- Unicellular and microscopic
- Some single cells ,others colonial
- Nuclear material not enclosed within nuclear membrane-prokaryotic
- Have cell wall but not of cellulose.
- Have few organelles which are not membrane bound
- Mitochondria absent
- Mostly heterotrophic, feeding saprotrophically or parasitically,some are autotrophic.
- Reproduction mostly asexual through binary fission
- Most of them are anaerobes but others are aerobes
- Most move by flagella
Examples include Escherichia coli, Vibrio cholerae and Clostridium tetani.
Table of Contents
- Spherical known as Cocci.
- Rod shaped – e.g. Clostridium tetani
- Spiral shaped e.g. sprilla
- Coma shaped- Vibrios -e.g., Vibrio cholerae.
Economic importance of bacteria
Benefits to man include:
- They are used in food processing e.g., Lactobacillus used in processing of cheese, yoghurt.
- Involved in synthesis of vitamin Band K, in humans and breakdown of cellulose in herbivores.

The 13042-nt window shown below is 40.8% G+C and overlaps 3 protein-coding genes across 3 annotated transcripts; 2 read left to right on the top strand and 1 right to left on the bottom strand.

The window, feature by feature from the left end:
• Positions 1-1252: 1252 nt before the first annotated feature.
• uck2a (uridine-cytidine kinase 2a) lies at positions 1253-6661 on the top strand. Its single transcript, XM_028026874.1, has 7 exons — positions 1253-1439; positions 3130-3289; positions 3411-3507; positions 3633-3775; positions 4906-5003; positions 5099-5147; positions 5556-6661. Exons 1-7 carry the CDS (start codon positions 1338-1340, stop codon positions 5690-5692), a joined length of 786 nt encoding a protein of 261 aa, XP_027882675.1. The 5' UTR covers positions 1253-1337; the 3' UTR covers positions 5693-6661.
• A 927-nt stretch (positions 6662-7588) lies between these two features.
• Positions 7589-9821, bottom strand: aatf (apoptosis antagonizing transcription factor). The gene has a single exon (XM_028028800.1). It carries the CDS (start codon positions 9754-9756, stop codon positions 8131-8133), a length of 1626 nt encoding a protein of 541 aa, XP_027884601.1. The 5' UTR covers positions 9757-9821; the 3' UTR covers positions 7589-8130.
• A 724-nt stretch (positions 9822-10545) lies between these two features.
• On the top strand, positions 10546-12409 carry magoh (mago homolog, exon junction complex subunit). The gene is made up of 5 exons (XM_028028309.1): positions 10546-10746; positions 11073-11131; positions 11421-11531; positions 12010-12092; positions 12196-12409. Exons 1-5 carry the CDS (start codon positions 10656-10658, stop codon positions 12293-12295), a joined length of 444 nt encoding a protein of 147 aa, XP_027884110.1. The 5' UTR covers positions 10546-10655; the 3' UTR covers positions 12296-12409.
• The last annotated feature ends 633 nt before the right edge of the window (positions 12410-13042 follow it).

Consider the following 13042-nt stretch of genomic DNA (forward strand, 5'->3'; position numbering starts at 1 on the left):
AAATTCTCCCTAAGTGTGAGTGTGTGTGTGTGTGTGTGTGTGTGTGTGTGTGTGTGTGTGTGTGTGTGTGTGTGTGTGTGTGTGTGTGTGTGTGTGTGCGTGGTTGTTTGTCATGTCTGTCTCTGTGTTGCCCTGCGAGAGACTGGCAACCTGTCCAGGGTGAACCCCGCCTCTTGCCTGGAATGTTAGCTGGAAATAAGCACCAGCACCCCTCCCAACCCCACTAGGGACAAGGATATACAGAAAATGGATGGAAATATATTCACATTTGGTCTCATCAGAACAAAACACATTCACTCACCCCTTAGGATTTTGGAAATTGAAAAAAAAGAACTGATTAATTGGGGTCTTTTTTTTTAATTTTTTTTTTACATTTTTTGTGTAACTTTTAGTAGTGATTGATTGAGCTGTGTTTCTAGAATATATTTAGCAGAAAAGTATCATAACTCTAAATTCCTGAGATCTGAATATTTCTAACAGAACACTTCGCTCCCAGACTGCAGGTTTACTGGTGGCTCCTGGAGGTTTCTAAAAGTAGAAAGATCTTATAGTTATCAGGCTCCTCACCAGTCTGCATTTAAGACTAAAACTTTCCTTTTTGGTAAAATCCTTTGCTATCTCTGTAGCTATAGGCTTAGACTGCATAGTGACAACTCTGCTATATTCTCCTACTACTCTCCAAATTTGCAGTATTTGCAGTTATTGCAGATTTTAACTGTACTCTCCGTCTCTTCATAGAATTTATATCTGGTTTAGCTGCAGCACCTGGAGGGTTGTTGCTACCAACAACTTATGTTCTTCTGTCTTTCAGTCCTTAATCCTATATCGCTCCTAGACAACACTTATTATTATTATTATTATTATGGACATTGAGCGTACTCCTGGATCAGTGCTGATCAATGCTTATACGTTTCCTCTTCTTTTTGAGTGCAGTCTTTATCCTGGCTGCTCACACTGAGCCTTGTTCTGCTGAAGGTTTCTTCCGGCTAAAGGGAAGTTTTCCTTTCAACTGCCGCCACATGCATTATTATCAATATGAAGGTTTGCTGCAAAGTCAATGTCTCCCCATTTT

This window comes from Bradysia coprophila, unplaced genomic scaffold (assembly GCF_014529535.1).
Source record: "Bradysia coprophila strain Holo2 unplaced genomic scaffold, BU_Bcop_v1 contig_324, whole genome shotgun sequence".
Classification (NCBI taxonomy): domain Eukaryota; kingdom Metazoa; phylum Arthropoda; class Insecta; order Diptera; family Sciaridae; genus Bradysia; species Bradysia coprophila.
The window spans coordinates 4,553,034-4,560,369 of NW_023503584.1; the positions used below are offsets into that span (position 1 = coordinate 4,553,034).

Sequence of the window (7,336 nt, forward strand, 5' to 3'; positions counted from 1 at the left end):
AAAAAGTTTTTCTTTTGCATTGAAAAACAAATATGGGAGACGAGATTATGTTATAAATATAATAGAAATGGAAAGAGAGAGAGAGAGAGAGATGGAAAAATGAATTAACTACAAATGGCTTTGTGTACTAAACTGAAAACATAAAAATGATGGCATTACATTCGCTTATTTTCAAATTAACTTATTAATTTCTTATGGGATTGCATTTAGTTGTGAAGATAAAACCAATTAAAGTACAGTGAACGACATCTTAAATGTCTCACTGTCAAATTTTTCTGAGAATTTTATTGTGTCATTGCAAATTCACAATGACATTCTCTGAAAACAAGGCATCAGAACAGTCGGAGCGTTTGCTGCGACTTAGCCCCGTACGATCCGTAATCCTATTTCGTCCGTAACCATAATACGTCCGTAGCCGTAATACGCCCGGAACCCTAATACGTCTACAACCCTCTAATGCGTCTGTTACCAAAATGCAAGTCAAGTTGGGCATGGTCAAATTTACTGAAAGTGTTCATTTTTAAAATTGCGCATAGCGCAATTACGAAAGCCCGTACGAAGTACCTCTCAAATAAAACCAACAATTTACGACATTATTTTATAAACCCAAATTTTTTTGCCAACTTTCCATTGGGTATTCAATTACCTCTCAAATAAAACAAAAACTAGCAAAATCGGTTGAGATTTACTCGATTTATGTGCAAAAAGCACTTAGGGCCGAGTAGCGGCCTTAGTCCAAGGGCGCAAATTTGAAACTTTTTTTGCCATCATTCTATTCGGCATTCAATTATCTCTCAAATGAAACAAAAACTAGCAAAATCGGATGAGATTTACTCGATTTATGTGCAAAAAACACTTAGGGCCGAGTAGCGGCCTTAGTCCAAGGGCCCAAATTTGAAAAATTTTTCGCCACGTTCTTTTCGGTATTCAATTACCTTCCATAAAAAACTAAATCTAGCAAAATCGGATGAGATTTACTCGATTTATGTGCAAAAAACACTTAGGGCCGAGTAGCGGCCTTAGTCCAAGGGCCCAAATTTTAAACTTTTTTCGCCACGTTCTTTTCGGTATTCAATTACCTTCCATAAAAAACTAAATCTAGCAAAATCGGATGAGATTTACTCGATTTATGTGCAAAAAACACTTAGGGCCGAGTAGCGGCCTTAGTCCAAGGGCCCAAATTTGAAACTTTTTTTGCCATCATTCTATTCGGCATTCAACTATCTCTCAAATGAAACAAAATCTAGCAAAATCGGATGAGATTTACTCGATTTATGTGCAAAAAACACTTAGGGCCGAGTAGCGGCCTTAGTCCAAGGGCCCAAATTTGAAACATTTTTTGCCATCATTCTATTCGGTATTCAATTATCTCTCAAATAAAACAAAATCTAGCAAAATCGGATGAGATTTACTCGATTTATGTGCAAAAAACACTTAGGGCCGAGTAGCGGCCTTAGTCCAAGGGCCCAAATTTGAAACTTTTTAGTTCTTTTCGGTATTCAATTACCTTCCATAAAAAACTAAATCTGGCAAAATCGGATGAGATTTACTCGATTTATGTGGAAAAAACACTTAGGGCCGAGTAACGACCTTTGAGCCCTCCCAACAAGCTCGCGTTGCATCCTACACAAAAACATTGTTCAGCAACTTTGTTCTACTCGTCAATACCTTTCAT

Bacteria are easily cultured and are being used for making antibiotics, aminoacids and enzymes e.g. amylase, and invertase e.g., Escherichia coli.
- They are involved in decomposition of dead organic matter.
- They are useful in the nitrogen cycle.
- Nitrogen fixing and nitrifying bacteria.
- They increase soil fertility.
- Modem sewage works use bacteria in treatment of sewage.
- Cleaning oil spills in oceans and lakes.
- Bacteria cause disease:
- To humans (e.g. Cholera).
- To animals (e.g. Anthrax).
- Bacteria cause food spoilage.
- Others cause food poisoning e.g. Salmonella.
- Denitrifying bacteria reduce soil fertility e.g., Pseudomonas denitrificans.